Two City of Buenos Aires legislators saw themselves embroiled in controversy yesterday after presenting a bill that would have allowed City prosecutors to suspend or block websites and apps that violate local law. It was difficult not to see this as an effort to block Uber, considering local regulation sees the app as illegal. Oh, and also because Claudio Palmeyro, one of the lawmakers who sponsored the measure, is a board member of the taxi drivers’ union.
Más leo sobre el proyecto de bloqueo de sitios de Internet en la ciudad, más pienso que tiene que ver con Uber (y los que vengan)
— Enrique Carrier (@enriquecarrier) 31 de agosto de 2016
“The more I read about this bill to block websites in the City, the more I think it has to do with Uber,” said in this tweet Enrique Carrier, a telecommunications analyst.
Faced with immediate widespread outcry, the legislators quickly amended the bill’s approach. The focus will now be to fight child pornography and human trafficking, reported journalist Sebastián Davidovsky, t
Lo van a modificar orientado al combate de la pornografía infantil y trata. Lo giran a Comisión de Mujer, Infancia, Adolescencia y Juventud
— Sebastián Davidovsky (@vidusky) 31 de agosto de 2016
“They’re going to modify it so that it is focused on fighting child pornography and human trafficking. They’re sending it to the special committee in charge of overseeing women, childhood, adolescence and youth issues,” he said.
Although putting the focus on child pornography and human trafficking would undoubtedly make it harder to object to the bill, the question of whether prosecutors would still be able to block other websites, ehem Uber, remains.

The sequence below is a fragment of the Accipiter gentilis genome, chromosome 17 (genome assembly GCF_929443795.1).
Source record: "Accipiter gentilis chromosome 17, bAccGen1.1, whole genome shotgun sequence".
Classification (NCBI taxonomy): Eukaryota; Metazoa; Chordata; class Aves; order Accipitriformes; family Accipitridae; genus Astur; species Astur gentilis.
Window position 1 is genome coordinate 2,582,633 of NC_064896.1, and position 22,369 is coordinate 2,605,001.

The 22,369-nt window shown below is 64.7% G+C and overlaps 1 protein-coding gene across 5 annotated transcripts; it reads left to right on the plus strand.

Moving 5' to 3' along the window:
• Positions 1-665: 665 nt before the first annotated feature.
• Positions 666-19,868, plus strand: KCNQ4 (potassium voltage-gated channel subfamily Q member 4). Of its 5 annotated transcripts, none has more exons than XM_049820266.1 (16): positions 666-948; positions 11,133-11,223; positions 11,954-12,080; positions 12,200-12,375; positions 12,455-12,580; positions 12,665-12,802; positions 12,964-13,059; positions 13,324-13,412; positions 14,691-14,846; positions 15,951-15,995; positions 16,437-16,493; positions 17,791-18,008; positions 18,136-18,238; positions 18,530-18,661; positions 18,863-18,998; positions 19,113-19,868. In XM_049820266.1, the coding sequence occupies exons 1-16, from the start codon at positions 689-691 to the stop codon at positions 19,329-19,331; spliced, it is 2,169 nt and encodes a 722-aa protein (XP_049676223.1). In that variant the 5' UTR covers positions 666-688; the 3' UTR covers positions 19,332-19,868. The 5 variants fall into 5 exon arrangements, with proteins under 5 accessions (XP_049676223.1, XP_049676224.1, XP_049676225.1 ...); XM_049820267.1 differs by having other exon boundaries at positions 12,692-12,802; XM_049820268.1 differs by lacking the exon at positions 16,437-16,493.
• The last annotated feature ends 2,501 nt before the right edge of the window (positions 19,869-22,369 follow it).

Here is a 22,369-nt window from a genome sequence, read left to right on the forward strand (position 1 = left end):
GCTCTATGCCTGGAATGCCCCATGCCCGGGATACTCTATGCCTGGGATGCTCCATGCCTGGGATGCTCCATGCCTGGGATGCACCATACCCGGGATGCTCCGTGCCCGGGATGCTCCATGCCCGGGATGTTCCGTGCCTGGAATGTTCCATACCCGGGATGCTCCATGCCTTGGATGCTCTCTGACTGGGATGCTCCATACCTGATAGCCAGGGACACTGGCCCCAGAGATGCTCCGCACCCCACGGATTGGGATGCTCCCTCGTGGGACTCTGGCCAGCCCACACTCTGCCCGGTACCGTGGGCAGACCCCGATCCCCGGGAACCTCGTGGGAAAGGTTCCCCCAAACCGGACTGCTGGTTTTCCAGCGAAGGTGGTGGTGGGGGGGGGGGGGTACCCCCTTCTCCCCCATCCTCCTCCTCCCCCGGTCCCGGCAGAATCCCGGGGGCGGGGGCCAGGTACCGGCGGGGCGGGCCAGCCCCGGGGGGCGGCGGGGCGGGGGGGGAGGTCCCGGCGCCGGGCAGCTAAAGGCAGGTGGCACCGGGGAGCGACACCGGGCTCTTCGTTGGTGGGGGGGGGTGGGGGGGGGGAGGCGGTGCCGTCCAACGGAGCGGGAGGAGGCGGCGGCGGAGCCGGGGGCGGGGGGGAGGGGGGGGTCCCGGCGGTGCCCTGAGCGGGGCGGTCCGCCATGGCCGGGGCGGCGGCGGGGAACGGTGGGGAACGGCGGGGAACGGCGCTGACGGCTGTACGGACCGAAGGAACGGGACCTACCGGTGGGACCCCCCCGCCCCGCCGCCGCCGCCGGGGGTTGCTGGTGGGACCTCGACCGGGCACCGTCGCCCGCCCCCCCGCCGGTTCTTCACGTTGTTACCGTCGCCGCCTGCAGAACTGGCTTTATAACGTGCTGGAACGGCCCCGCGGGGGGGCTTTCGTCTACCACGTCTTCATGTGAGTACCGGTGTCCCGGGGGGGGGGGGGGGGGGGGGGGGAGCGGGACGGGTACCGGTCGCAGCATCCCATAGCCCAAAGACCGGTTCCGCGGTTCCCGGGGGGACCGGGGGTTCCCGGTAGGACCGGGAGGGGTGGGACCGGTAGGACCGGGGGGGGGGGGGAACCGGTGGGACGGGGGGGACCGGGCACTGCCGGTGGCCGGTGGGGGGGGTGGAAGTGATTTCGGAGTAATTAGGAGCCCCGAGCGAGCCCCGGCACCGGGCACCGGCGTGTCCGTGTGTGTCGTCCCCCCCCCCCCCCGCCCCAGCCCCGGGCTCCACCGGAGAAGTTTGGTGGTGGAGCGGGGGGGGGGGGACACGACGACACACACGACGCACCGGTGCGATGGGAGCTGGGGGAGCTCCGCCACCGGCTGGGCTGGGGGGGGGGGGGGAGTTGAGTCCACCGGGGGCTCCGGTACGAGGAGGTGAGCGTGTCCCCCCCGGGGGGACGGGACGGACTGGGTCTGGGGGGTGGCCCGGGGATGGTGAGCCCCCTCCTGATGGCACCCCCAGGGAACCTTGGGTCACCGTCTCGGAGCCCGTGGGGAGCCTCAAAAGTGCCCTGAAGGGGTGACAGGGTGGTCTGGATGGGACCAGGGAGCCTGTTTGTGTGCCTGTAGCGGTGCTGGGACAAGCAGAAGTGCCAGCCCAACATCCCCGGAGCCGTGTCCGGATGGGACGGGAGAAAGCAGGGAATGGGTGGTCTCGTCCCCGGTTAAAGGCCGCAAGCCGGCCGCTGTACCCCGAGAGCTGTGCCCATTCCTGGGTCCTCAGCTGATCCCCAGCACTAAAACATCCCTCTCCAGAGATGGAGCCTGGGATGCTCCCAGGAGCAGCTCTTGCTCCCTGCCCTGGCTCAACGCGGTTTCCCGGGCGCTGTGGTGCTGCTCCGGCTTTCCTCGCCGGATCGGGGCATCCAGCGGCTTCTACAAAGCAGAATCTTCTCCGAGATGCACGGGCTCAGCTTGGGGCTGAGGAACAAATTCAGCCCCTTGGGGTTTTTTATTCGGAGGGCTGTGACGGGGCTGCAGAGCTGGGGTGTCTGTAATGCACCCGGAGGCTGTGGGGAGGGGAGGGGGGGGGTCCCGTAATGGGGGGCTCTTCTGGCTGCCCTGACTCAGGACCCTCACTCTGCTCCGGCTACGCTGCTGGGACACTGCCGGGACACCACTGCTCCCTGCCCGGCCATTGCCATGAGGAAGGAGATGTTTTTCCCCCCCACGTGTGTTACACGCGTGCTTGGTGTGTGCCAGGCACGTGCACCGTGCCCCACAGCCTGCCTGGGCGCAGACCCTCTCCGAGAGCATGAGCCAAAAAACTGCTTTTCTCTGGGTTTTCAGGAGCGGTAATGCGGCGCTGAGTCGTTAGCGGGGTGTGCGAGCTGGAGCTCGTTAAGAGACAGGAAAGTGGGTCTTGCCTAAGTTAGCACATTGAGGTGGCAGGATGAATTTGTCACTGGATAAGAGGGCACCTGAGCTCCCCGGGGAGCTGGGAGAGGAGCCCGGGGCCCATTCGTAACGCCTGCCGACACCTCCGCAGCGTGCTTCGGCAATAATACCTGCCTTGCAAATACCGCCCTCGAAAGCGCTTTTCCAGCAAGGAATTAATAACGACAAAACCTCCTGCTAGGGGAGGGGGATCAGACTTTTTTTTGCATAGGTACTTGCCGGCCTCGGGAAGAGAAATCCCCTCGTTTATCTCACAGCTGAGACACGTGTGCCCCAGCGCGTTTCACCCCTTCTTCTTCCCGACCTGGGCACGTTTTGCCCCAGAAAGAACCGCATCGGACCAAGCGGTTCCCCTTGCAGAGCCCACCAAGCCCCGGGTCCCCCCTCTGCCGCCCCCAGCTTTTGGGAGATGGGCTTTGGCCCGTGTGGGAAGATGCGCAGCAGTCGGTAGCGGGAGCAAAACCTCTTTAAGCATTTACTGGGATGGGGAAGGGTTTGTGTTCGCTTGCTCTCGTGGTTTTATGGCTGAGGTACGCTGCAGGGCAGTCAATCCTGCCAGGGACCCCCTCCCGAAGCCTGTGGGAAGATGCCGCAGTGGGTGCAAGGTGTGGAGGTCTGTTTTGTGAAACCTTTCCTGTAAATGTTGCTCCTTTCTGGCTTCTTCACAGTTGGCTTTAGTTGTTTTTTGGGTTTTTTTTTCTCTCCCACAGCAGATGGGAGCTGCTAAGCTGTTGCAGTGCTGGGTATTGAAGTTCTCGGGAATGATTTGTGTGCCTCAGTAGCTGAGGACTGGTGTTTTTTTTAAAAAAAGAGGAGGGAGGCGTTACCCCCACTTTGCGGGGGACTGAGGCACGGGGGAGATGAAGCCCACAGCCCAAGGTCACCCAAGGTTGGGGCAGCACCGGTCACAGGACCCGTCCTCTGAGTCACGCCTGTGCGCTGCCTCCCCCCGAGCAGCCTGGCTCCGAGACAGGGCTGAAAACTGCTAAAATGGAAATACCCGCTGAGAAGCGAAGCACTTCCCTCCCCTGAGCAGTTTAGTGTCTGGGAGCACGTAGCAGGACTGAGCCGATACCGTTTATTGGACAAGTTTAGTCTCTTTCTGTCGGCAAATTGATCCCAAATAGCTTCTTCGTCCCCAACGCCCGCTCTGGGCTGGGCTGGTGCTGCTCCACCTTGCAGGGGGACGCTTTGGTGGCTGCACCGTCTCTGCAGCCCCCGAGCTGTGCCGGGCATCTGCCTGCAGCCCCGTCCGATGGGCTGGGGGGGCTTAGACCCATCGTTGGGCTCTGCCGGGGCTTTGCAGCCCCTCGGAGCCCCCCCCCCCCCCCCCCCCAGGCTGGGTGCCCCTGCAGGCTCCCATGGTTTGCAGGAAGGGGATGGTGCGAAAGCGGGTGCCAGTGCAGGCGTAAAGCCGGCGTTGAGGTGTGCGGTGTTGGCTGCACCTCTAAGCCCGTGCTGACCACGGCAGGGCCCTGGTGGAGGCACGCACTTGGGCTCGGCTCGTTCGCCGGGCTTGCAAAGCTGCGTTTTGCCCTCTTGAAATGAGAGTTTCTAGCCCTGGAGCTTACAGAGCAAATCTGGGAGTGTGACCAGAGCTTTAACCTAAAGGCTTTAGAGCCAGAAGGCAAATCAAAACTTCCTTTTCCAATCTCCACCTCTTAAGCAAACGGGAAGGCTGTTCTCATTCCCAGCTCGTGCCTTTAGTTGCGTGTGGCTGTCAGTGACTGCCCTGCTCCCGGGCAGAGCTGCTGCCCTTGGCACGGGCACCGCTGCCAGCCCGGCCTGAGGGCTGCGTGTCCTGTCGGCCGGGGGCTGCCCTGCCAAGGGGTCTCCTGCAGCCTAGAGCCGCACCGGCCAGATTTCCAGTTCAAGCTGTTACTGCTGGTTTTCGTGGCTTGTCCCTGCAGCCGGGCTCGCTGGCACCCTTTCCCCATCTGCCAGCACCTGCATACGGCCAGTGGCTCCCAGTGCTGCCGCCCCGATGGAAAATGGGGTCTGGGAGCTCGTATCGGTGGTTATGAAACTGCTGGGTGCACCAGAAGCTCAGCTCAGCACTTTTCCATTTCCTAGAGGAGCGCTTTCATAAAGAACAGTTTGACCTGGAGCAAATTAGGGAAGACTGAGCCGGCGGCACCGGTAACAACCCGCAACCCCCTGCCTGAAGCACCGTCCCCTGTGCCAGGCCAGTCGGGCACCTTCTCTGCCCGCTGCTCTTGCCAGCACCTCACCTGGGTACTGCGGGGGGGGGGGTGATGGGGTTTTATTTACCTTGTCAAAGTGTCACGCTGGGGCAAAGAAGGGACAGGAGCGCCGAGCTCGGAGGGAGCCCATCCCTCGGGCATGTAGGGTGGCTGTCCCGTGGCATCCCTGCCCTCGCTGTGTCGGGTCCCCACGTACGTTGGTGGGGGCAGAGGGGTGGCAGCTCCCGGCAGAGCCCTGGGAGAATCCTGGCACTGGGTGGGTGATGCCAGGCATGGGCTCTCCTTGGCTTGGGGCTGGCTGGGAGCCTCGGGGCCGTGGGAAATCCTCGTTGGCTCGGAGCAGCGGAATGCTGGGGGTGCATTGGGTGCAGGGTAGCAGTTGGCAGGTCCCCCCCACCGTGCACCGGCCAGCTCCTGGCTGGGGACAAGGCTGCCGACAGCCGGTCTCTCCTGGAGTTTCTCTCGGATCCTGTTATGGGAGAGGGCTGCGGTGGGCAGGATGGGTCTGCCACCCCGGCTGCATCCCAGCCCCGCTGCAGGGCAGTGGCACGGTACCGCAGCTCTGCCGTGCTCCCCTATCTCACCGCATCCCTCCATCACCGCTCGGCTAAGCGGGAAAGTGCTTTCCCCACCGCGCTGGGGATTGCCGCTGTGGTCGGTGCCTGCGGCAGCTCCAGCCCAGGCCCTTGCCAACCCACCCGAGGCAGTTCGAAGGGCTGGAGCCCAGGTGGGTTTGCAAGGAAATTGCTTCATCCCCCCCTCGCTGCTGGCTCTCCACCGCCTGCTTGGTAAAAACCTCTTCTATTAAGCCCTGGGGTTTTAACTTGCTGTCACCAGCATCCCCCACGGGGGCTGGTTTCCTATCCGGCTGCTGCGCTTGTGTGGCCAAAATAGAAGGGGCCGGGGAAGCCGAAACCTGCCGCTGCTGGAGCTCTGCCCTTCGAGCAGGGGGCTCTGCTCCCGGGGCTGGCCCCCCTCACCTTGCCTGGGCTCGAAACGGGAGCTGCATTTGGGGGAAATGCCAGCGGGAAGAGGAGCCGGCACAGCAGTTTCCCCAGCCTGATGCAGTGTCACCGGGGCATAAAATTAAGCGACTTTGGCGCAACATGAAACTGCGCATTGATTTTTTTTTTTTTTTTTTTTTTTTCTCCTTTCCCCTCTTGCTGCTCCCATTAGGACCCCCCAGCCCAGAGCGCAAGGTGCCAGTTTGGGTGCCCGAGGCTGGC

Moreover, the law’s original wording doesn’t make it clear if the measure would have suspended or blocked internet access for those who accessed the website or whether the website itself would be taken down. It’s not entirely clear if these things are even technically possible either, but we won’t get into technicalities.
What is clear though is that this initial effort to get the bill through demonstrates how the taxi unions continue fighting full force against Uber.
The Buenos Aires City Government has sided with taxis throughout the whole controversy and has done several things to prevent Uber from operating in Argentina’s capital:
- The City’s judiciary ordered blocks on credit cards used to obtain Ubers.
- The City’s Attorney General’s Office has requested the National Communications Agency (ENACOM) to ban Uber’s website and app in the country.
- The City Government has also made the decision to tow all vehicles found working for the app.
The app has continued to operate.